But here again I do get the impression that *deeper design change*s are at work:

```
expr = h[ e1, e2, e3, e4 ]; expr[[1]]
(* e1 *)
```

Compare this *Mathematica 1.0.1 -like* behavior to:

```
f = FullForm @ ts
(* TemporalData[TimeSeries, List[ ... ], False, 10.'] *)
```

which surprises when asked about its *first part*:

```
f[[1]]
(* returns more than simple *TimeSeries* , e.g. full information about
number of data and times *)
```

**So it seems that object is not equal to object?**

## Proposal for further releases

I am not computer scientist enough to follow through the design implications at hand here but while I understood the Mathematica-design described by *Roman Maeder* I am struggling with some design changes in the latest releases of Mathematica.

**Possible Route 1**

Everything is kept as is but the documentation is at least made a bit more enlightening and maybe a `TimeSeriesQ`

and `EventSeriesQ`

is implemented for special instances.

**Possible Route 2**

`TimeSeries`

is seen as a mere **constructor** and thus a (special case) of 'TemporalData[...]' is reported as the result (analog to Plot and the like for Graphics). Thus `OwnValues`

would not show `TimeSeries`

but `TemporalData`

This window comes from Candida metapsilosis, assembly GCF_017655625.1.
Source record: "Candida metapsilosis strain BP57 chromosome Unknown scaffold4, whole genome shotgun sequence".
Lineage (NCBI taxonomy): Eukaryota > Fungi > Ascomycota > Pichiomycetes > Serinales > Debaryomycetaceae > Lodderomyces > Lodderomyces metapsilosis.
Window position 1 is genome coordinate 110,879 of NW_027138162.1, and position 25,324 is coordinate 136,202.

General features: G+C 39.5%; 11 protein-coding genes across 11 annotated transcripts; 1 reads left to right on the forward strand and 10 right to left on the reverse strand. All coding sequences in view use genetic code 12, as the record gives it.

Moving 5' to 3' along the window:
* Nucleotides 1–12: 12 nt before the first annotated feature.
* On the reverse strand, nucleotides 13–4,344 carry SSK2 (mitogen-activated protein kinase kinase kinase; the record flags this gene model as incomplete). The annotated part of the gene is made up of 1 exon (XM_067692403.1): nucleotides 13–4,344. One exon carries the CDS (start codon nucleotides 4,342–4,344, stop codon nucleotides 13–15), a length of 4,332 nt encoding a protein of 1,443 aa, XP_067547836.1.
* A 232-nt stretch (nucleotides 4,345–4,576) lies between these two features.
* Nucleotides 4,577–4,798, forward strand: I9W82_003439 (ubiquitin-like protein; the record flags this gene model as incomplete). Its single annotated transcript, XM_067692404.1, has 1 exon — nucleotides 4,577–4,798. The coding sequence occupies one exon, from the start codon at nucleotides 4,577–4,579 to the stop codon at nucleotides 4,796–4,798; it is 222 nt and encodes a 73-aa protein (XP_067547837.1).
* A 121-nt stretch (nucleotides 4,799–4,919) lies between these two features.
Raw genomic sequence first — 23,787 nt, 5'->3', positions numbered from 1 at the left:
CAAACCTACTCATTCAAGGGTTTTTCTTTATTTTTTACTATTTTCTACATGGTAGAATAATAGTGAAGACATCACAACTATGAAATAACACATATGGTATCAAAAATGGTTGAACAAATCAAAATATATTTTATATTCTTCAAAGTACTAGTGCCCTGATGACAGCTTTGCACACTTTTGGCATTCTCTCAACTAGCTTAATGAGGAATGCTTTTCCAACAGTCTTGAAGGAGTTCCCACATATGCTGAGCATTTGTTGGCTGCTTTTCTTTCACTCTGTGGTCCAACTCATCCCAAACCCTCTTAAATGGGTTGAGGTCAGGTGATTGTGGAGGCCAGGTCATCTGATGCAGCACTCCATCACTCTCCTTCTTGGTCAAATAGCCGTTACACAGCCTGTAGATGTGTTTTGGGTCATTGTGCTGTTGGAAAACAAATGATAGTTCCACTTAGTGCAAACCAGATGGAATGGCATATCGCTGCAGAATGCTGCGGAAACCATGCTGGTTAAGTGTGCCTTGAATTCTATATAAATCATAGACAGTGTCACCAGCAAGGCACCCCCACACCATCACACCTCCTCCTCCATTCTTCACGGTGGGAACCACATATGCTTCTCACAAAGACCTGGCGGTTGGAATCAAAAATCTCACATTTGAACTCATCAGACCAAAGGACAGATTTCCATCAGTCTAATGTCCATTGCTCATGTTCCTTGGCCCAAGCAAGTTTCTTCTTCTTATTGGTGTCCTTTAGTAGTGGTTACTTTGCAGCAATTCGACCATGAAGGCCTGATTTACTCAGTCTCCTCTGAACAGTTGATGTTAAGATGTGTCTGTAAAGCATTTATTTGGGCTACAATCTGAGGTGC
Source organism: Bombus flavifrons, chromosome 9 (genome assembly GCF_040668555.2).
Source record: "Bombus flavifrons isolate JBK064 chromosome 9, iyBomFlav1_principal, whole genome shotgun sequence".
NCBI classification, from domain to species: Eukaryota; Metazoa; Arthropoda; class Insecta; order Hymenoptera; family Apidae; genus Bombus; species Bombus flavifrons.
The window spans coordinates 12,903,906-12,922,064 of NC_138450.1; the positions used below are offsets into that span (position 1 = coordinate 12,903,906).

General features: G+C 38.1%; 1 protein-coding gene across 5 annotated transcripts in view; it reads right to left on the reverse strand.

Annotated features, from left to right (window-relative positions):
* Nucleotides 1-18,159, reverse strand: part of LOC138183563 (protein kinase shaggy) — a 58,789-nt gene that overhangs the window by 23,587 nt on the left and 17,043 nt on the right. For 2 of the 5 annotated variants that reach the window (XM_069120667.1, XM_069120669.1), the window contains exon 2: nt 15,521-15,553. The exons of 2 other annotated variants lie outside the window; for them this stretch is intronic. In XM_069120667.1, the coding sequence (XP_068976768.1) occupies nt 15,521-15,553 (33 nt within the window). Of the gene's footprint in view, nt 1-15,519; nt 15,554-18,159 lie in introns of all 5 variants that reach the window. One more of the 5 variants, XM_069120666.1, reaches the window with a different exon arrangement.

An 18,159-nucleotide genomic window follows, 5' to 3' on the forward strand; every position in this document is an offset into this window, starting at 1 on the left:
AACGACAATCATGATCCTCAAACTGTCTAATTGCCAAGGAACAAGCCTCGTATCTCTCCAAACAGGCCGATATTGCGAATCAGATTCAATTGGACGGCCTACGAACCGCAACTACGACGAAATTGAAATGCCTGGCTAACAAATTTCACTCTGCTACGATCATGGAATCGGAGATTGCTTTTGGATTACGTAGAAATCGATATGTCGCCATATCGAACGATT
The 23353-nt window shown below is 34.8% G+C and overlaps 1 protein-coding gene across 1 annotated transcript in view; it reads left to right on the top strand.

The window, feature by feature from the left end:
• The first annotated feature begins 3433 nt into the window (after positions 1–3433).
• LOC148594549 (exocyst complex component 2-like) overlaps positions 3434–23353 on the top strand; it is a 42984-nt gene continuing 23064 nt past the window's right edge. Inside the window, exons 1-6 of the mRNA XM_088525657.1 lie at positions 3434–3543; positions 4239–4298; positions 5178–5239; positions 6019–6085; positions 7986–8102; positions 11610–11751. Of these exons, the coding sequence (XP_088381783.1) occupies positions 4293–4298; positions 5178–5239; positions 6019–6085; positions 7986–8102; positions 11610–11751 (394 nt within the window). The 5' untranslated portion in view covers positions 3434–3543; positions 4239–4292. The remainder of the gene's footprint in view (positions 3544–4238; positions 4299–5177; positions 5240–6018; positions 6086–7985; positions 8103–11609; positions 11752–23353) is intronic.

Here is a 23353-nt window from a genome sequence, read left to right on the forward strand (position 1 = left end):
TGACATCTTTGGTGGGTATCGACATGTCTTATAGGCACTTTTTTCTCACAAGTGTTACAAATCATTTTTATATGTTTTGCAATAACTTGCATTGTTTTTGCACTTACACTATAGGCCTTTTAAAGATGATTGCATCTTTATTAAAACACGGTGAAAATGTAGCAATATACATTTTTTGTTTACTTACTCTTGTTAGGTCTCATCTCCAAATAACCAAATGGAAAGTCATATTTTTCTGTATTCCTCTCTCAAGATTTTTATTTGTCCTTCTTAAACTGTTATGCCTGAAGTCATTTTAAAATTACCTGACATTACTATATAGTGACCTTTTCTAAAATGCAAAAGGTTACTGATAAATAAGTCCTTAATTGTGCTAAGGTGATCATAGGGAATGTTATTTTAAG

.

**Possible Route 3 (is there one?)**

Thinking and reading up about classes and subclasses I believe that subclasses **extend** classes they are special cases of but are referenced as a class in their own right. Maybe (using upvalues in Mma) one wants to tie separate methods to a TimeSeries - object while at the same time allowing for use of TimeSeries objects whenever a TemporalData object is asked for (e.g. `f[td_TemporalData]`

might also accept a TimeSeries).

So this would mean leaving `TimeSeries[...]`

as a FullForm Representation while changing the interpretation of `Head`

(?) with regard to objects?

**Conclusion**

Not being savvy enough in this regard (but nontheless interested) I would see the first proposal as a minimal solution (for clarity) while prefering the 2nd route.